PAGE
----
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Suspicious Gray Market Products


A doctor called me today asking me to match a price that he found online for a self-etching self-adhesive resin cement.  After a little searching, I was able to determine that this product was being sold on a well known discount site that presents offers from multiple vendors.  The doctor had purchased products from this site in the past, saw a low price, and wanted to make a large purchase to save a bunch of money on a product he really likes.

This happens a lot, and I get it.  If you can get a product cheaper, why wouldn’t you?  I mean, it’s gotta be the same product, right?  Unfortunately, not always.  I’m sure that many times the products that are available to purchase from these sites are perfectly safe to use, but it’s naive to think that all of them are.  And the tough question is: how can you know when a product is safe and when it is not?

In this case, the situation looks pretty fishy.  The product is being sold by a vendor called TradealZ, and has an expiration date of October 2016.  Add to this the fact that the packaging in the photo is of a previous formulation of the product, and it’s a pretty good bet that this product was initially sold by the manufacturer more than a year ago.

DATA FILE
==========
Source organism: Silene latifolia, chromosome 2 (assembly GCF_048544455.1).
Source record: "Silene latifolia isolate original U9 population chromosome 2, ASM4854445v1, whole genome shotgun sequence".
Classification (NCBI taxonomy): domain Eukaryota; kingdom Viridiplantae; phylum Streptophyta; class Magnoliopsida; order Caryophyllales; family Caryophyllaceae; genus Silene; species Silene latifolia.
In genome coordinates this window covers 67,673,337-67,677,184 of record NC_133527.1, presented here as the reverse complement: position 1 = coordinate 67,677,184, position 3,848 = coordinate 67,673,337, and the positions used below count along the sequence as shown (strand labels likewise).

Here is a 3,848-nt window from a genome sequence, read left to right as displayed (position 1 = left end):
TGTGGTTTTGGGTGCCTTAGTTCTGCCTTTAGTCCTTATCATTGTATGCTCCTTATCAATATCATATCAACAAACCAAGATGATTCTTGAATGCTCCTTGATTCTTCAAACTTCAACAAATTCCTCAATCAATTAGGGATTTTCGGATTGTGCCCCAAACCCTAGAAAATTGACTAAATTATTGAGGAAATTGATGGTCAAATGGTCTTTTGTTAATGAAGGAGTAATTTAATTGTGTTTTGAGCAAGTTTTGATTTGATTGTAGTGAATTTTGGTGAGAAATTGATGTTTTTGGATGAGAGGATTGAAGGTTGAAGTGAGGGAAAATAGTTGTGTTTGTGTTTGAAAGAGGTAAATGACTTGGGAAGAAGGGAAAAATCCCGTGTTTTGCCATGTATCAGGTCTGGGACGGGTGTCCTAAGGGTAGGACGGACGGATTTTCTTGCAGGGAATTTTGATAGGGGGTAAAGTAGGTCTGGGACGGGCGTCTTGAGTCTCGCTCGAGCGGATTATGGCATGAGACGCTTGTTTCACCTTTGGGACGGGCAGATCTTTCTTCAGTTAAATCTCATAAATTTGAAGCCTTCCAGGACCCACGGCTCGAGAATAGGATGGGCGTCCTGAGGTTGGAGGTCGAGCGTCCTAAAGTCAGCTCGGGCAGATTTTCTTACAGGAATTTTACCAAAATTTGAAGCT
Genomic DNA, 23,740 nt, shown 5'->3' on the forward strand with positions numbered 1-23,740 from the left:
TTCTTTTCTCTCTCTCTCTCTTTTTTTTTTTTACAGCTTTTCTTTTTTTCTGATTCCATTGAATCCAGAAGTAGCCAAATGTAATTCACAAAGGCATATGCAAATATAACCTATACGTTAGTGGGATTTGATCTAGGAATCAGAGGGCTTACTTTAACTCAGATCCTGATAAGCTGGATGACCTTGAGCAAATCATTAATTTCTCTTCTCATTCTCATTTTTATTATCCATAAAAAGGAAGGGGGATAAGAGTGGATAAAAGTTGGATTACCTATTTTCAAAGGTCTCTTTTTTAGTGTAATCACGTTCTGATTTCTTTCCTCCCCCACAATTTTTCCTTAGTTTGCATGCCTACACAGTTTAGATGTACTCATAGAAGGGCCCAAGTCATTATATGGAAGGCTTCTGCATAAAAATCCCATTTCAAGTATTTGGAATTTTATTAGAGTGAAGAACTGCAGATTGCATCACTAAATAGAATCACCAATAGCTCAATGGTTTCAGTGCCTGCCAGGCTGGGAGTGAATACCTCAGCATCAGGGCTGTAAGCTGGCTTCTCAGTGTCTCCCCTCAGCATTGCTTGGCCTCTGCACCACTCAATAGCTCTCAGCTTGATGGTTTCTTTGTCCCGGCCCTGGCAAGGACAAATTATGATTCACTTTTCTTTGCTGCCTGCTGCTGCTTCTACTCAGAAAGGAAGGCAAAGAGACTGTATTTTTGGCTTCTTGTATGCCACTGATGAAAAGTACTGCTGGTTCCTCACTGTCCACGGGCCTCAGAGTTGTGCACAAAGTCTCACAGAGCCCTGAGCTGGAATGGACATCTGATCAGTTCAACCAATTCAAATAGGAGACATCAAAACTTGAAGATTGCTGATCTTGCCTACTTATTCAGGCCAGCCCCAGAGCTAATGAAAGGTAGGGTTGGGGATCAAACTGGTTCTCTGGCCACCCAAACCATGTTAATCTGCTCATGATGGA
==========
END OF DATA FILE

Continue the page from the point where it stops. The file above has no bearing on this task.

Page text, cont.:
A simple Google search reveals that TradealZ is a Florida Ficticious Name.  The company behind TradealZ is another company called “Megadental International LLC” and is run by an ownership team that also runs “Meritrade Holdings, LLC” and “Megafashion LLC”, all of which operate out of Miami.  It took me less than 4 minutes and a strong wifi connection to discover this, but I am betting that few dentists invest even that much time when looking to stock up on cement.

It would be irresponsible of me to state definitively that this cement was sold overseas, tossed in the same hot shipping container that “Megafashion LLC” stored their counterfeit purses, loaded onto a ship that crossed the ocean, and sat in customs for 2 weeks before it was stored in a garage and posted online for you to purchase…but you must admit that it’s also irresponsible to deny the possibility.

We asked the question earlier, “How can you know when it’s safe and when it’s not?” And the answer is obvious.  Purchase your dental materials from an authorized distributor that you trust.  It’s the right thing to do for you, your practice, and for your patients.

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